US Senators want to give feds sole power to issue missile alerts

A group of Senators introduced the bill so what happened in Hawaii wouldn't happen again.

REUTERS/Hugh Gentry

US senator Brian Schatz of Hawaii announced back in January that he wants take the responsibility of sending missile alerts away from state and local governments. Now he and fellow Senators Kamala Harris and Cory Gardner have introduced a legislation that would give feds the sole authority to send out missile threat notifications. Under the bill, called Authenticating Local Emergencies and Real Threats (ALERT) Act, the Department of Defense would be able to send notifications to the public using the same system US Presidents use to issue warnings in the event of national catastrophes.

The DoD doesn't have to go through local authorities anymore, something Schatz thinks is ideal, because "[t]he people who know first should be the people who tell the rest of us." Schatz conjured up the bill after the false alarm that went out in his state showed how flawed the emergency alert system is. Based on the results of its investigation, the FCC found various elements that contributed to the major gaffe, including the alert system's poor user interface, the lack of sufficient verification system and the absence of tools authorities can use in the event of a false alarm. Indeed, it took Hawaii's officials 38 minutes, which must have felt like hours to the people there, to send out another message that a missile wasn't actually incoming.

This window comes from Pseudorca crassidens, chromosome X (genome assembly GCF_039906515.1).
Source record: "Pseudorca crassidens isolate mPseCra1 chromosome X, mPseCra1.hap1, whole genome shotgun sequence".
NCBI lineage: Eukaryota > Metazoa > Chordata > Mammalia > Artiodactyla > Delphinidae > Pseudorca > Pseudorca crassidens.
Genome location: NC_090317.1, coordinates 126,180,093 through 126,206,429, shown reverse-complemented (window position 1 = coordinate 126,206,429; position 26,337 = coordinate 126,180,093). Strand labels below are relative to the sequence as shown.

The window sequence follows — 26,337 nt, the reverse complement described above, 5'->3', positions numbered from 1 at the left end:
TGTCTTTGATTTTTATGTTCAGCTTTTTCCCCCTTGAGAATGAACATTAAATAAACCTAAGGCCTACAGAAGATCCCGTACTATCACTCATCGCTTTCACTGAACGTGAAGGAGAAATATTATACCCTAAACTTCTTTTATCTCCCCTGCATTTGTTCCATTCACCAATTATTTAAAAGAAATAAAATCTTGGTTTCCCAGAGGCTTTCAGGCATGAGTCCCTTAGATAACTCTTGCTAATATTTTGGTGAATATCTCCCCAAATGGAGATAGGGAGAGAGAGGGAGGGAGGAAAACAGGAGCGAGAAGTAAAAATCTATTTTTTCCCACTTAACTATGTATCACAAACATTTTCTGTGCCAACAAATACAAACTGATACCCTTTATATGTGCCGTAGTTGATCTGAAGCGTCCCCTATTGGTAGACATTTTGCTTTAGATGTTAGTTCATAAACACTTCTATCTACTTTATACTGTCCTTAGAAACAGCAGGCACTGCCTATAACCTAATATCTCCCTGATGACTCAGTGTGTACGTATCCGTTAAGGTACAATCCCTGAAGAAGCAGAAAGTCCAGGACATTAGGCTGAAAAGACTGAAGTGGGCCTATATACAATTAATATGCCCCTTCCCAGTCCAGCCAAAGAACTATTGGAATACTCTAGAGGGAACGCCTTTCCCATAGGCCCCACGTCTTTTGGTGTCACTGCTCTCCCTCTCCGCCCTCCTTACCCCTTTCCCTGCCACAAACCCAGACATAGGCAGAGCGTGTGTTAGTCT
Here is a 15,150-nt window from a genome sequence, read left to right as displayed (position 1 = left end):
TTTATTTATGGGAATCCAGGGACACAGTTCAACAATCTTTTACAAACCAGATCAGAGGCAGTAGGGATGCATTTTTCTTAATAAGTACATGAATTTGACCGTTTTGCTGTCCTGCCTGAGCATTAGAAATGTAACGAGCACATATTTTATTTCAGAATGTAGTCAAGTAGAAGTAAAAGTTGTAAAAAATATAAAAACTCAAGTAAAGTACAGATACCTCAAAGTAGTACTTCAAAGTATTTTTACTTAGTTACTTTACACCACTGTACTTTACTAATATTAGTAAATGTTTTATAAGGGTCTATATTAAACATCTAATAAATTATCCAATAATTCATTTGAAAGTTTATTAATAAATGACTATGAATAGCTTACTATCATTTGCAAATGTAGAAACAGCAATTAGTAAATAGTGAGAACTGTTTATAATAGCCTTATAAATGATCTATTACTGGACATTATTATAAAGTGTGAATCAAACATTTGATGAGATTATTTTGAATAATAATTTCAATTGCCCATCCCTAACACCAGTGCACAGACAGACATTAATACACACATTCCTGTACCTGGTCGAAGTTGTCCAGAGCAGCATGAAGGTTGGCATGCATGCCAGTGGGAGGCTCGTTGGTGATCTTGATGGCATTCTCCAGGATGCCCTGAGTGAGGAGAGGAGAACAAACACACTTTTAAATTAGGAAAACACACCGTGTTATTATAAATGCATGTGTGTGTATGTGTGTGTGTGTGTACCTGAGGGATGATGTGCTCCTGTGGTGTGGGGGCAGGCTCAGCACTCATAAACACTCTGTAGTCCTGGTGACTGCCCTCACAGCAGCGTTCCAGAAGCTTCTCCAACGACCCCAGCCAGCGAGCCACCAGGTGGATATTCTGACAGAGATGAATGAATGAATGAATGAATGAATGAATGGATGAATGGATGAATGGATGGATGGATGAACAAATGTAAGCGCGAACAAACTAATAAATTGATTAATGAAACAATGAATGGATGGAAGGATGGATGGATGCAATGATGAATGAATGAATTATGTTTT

"What happened in Hawaii can never happen again -- people terrified by the false alert of a system that must have absolute confidence," Senator Gardner said in a statement. While the bill wants to remove the authority to issue missile alerts from the local government, it doesn't want to leave them clueless about what's happening. It would also require FEMA to conjure up a process to quickly notify state authorities when a missile is on its way. That way, they can launch their own evacuation and protective plans as soon as possible.